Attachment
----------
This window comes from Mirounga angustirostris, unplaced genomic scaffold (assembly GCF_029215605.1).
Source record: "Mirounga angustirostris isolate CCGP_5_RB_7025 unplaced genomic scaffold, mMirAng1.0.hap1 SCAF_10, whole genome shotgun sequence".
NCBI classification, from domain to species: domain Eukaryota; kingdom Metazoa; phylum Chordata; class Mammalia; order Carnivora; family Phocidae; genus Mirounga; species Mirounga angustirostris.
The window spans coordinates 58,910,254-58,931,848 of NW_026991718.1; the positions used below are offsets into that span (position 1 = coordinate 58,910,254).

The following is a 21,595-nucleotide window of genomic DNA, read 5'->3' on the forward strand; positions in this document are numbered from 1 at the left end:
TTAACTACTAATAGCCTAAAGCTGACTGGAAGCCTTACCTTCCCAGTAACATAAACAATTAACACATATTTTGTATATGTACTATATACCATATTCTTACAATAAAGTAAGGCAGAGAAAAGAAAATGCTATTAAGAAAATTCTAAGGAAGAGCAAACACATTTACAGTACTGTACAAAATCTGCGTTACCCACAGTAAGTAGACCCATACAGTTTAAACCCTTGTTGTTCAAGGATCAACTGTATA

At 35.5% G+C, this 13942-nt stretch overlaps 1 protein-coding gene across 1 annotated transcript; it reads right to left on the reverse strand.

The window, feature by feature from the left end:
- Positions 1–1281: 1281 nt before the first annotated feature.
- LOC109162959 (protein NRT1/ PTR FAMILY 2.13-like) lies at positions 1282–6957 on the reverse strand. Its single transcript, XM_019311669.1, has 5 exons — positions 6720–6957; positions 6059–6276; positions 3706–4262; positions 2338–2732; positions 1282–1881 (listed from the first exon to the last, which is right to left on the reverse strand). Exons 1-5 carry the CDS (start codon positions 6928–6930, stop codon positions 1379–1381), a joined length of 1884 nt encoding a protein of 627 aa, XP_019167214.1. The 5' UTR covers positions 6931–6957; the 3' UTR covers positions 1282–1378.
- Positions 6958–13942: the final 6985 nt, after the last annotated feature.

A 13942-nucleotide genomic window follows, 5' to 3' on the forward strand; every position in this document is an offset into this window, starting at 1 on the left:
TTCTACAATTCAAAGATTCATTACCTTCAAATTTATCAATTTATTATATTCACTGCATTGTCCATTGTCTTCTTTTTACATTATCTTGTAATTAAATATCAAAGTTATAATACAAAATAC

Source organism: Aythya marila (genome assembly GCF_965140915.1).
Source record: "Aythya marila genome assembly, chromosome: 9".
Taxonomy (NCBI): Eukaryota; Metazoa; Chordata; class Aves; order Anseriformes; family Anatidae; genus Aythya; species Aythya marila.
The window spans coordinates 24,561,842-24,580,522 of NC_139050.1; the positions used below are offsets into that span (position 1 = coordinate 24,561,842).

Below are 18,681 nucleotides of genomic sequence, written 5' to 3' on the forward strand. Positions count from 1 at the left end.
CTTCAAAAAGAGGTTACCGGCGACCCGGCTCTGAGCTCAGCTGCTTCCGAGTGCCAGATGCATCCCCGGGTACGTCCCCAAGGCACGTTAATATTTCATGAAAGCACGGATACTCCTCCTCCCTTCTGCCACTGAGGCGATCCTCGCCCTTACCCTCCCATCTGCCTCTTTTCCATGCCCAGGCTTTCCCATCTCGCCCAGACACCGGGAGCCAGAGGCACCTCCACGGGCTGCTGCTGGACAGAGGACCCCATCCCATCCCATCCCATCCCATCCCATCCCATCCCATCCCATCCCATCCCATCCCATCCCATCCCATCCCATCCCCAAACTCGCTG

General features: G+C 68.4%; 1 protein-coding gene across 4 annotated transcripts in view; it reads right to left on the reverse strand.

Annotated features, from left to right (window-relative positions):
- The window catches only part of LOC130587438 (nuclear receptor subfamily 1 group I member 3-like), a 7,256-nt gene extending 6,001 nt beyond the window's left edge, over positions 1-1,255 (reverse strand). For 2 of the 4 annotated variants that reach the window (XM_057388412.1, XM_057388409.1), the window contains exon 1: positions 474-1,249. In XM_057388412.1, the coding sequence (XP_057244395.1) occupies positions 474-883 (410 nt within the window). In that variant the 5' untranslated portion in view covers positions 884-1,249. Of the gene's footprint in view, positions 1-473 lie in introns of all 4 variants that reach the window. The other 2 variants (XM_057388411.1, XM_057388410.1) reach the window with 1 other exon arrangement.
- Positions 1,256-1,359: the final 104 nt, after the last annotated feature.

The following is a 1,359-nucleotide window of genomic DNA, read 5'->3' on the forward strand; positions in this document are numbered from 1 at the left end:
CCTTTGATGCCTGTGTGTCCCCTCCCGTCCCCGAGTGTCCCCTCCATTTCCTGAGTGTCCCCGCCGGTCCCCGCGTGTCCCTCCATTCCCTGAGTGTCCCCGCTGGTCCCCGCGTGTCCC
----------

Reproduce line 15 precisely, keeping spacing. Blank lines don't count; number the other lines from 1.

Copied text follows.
Source record: "Aythya marila genome assembly, chromosome: 9".